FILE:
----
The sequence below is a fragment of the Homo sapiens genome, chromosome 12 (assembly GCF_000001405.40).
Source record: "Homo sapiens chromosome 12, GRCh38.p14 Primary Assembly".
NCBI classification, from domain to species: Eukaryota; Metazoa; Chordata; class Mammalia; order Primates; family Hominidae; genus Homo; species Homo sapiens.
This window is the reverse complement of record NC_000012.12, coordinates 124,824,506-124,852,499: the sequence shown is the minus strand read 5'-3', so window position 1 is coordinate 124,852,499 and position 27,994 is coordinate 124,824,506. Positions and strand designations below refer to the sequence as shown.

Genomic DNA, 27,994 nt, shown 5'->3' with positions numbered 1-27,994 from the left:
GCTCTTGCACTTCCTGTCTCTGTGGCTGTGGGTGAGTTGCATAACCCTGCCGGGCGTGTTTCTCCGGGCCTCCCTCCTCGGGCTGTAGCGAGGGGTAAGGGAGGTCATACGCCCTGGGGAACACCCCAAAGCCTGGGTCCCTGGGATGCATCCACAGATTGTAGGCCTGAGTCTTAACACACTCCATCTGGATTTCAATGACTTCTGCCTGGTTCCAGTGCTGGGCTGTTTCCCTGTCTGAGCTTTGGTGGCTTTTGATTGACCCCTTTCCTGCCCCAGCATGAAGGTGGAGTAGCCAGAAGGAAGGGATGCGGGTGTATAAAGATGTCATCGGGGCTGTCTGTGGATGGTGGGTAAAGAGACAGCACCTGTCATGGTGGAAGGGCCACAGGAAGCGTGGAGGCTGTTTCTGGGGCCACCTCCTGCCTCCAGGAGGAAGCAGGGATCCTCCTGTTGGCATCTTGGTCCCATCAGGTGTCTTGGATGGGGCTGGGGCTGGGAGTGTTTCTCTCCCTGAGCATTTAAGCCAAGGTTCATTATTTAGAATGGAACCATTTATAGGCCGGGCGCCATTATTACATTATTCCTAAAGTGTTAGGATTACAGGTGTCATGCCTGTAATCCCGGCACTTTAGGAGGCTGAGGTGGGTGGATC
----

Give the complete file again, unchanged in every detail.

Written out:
The sequence below is a fragment of the Homo sapiens genome, chromosome 12 (assembly GCF_000001405.40).
Source record: "Homo sapiens chromosome 12, GRCh38.p14 Primary Assembly".
NCBI classification, from domain to species: Eukaryota; Metazoa; Chordata; class Mammalia; order Primates; family Hominidae; genus Homo; species Homo sapiens.
This window is the reverse complement of record NC_000012.12, coordinates 124,824,506-124,852,499: the sequence shown is the minus strand read 5'-3', so window position 1 is coordinate 124,852,499 and position 27,994 is coordinate 124,824,506. Positions and strand designations below refer to the sequence as shown.

Genomic DNA, 27,994 nt, shown 5'->3' with positions numbered 1-27,994 from the left:
GCTCTTGCACTTCCTGTCTCTGTGGCTGTGGGTGAGTTGCATAACCCTGCCGGGCGTGTTTCTCCGGGCCTCCCTCCTCGGGCTGTAGCGAGGGGTAAGGGAGGTCATACGCCCTGGGGAACACCCCAAAGCCTGGGTCCCTGGGATGCATCCACAGATTGTAGGCCTGAGTCTTAACACACTCCATCTGGATTTCAATGACTTCTGCCTGGTTCCAGTGCTGGGCTGTTTCCCTGTCTGAGCTTTGGTGGCTTTTGATTGACCCCTTTCCTGCCCCAGCATGAAGGTGGAGTAGCCAGAAGGAAGGGATGCGGGTGTATAAAGATGTCATCGGGGCTGTCTGTGGATGGTGGGTAAAGAGACAGCACCTGTCATGGTGGAAGGGCCACAGGAAGCGTGGAGGCTGTTTCTGGGGCCACCTCCTGCCTCCAGGAGGAAGCAGGGATCCTCCTGTTGGCATCTTGGTCCCATCAGGTGTCTTGGATGGGGCTGGGGCTGGGAGTGTTTCTCTCCCTGAGCATTTAAGCCAAGGTTCATTATTTAGAATGGAACCATTTATAGGCCGGGCGCCATTATTACATTATTCCTAAAGTGTTAGGATTACAGGTGTCATGCCTGTAATCCCGGCACTTTAGGAGGCTGAGGTGGGTGGATC